27. justsayin973 says: Dec 10, 2012 2:44 PM

    bucsnsincity …

    You’re not hearing anything from Payton or Williams b/c there isn’t a coach’s union & coach’s contracts are subject to Goodell’s final approval. Williams is suspended indefinitely & Goodell is the only person who can lift the suspension so he’s kinda really @ Goodell’s mercy. Payton has a different fight in that a year after he signed his contract extension, Goodell decided to throw it & hasn’t granted permission for Payton’s agent & the Saints to negotiate a new one. Imagine his wrath if either decided to fight Goodell in a courtroom!!

  28. FinFan68 says: Dec 10, 2012 3:01 PM

    justsayin973,
    That is not completely accurate but whatever. What about Benson? Jones/Snyder threatened to sue the league while they were claiming to be wronged by the cap penalties. What has Benson said about this? –“I have been made aware of the NFL’s findings relative to the “Bounty Rule” and how it relates to our club. I have offered and the NFL has received our full cooperation in their investigation. While the findings may be troubling, we look forward to putting this behind us and winning more championships in the future for our fans.” — He has not tried to fight the sanctions in any way. He has not tried to help Payton or Loomis or the players. Nothing. Why?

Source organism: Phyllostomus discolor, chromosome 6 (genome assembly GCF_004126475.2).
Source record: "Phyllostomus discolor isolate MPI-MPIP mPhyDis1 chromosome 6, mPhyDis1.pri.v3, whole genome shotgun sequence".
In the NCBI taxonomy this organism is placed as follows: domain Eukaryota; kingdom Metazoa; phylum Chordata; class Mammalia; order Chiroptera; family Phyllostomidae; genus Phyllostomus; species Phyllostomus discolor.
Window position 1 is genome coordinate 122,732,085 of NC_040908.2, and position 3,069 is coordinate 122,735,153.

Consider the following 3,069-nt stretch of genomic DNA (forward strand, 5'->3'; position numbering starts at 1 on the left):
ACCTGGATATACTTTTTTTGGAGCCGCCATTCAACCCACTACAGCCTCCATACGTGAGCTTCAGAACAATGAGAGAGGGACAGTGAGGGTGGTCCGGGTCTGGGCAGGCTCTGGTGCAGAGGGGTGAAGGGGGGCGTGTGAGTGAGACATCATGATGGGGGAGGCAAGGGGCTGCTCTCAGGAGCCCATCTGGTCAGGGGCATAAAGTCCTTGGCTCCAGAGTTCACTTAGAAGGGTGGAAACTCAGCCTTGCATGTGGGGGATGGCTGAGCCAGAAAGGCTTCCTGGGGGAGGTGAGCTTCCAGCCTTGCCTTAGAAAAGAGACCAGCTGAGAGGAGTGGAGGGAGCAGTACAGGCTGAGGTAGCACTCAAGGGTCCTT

29. jetnotjets says: Dec 10, 2012 3:20 PM

    Meanwhile Dan Snyder is watching with great anticipation as he sees how this case is shaping up in favor of the players. He has to be drooling over the increased chance of gaining more cap room to add to the RGIII supporting cast. The Saints case is just the beginning. If the shield loses this first one, there are may more to come. And if the NFL starts losing multiple suits with monetary settlements, then Goodell is gone. That would be a great day for the NFL fans.

  30. sb44champs says: Dec 10, 2012 3:31 PM

    FinFan68 says:
    Dec 10, 2012 3:01 PM
    justsayin973,